nep-fmk New Economics Papers
on Financial Markets
Issue of 2011‒11‒01
three papers chosen by
Kwang Soo Cheong
Johns Hopkins University

  1. Role Reversal in Global Finance By Prasad, Eswar
  2. A Quantum-like Approach to the Stock Market By Diederik Aerts; Bart D'Hooghe; Sandro Sozzo
  3. Identifying supply and demand in the Hungarian corporate loan market By Sándor Sóvágó

  1. By: Prasad, Eswar (Cornell University)
    Abstract: I document that emerging markets have cast off their "original sin" – their external liabilities are no longer dominated by foreign-currency debt and have instead shifted sharply towards direct investment and portfolio equity. Their external assets are increasingly concentrated in foreign exchange reserves held in advanced economy government bonds. Given the enormous and rising public debt burdens of reserve currency economies, this means that the long-term risk on emerging markets' external balance sheets is shifting to the asset side. However, emerging markets continue to look for more insurance against balance of payments crises, even as self-insurance through reserve accumulation itself becomes riskier. I propose a mechanism for global liquidity insurance that would meet emerging markets' demand for insurance with fewer domestic policy distortions while facilitating a quicker adjustment of global imbalances. I also argue that emerging markets have become less dependent on foreign finance and more resilient to capital flow volatility. The main risk that increasing financial openness poses for these economies is that capital flows exacerbate vulnerabilities arising from weak domestic policies and institutions.
    Keywords: emerging markets, international investment positions, structure of external assets and liabilities, foreign exchange reserves, global liquidity insurance
    JEL: F3 F4
    Date: 2011–10
    URL: http://d.repec.org/n?u=RePEc:iza:izadps:dp6032&r=fmk
  2. By: Diederik Aerts; Bart D'Hooghe; Sandro Sozzo
    Abstract: Modern approaches to stock pricing in quantitative finance are typically founded on the 'Black-Scholes model' and the underlying 'random walk hypothesis'. Empirical data indicate that this hypothesis works well in stable situations but, in abrupt transitions such as during an economical crisis, the random walk model fails and alternative descriptions are needed. For this reason, several proposals have been recently forwarded which are based on the formalism of quantum mechanics. In this paper we apply the 'SCoP formalism', elaborated to provide an operational foundation of quantum mechanics, to the stock market. We argue that a stock market is an intrinsically contextual system where agents' decisions globally influence the market system and stocks prices, determining a nonclassical behavior. More specifically, we maintain that a given stock does not generally have a definite value, e.g., a price, but its value is actualized as a consequence of the contextual interactions in the trading process. This contextual influence is responsible of the non-Kolmogorovian quantum-like behavior of the market at a statistical level. Then, we propose a 'sphere model' within our 'hidden measurement formalism' that describes a buying/selling process of a stock and shows that it is intuitively reasonable to assume that the stock has not a definite price until it is traded. This result is relevant in our opinion since it provides a theoretical support to the use of quantum models in finance.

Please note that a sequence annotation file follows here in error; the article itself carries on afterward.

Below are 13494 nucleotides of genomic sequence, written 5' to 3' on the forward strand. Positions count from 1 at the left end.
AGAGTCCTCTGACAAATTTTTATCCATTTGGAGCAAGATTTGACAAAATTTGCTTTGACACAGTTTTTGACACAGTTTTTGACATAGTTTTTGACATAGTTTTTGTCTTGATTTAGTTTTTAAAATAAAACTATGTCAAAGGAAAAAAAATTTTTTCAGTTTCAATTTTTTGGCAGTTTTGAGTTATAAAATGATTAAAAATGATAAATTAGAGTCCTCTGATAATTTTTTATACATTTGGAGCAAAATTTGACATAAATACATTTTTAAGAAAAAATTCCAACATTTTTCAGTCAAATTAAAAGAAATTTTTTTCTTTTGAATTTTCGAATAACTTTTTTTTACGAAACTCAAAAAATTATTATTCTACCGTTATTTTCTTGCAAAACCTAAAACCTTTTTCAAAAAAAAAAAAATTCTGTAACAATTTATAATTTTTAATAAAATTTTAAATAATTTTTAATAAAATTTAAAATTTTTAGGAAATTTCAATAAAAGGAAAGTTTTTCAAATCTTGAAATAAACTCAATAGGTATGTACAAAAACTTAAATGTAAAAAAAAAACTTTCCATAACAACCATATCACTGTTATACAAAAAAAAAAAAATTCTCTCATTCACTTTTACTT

Date: 2011–10
    URL: http://d.repec.org/n?u=RePEc:arx:papers:1110.5350&r=fmk
  3. By: Sándor Sóvágó (Magyar Nemzeti Bank (central bank of Hungary))
    Abstract: During the recent crisis bank lending to the non-financial corporate sector declined substantially in Hungary and this slump proceeds in the aftermath of the recession as well. However it is not evident whether it is a result of the slow recovery of the real economy (the lack of credit demand), or it is caused by the balance sheet adjustment of financial intermediaries, that is tight credit supply is prevalent. In this paper we identify supply and demand in the corporate loan market in Hungary and decompose the developments of lending to supply and demand factors. Doing this a simultaneous econometric model is estimated on a panel dataset, which covers the major banks in the industry. The model takes into account the results of the Bank Lending Survey of MNB, which provides some information about lending standards and banks’ willingness to lend. Our results suggest that tight supply conditions have played an important role in the decline of lending, especially after the outbreak of the crisis. At the same time, demand has been contracted as well during the recession, although it has started to recover in 2010. At the end of 2010 we may conclude that the decline in supply and demand accounted for the drop in corporate lending in a ratio of around 2/3-1/3, respectively.
    Keywords: corporate lending, credit supply, bank lending survey
    JEL: E44
    Date: 2011
    URL: http://d.repec.org/n?u=RePEc:mnb:opaper:2011/94&r=fmk

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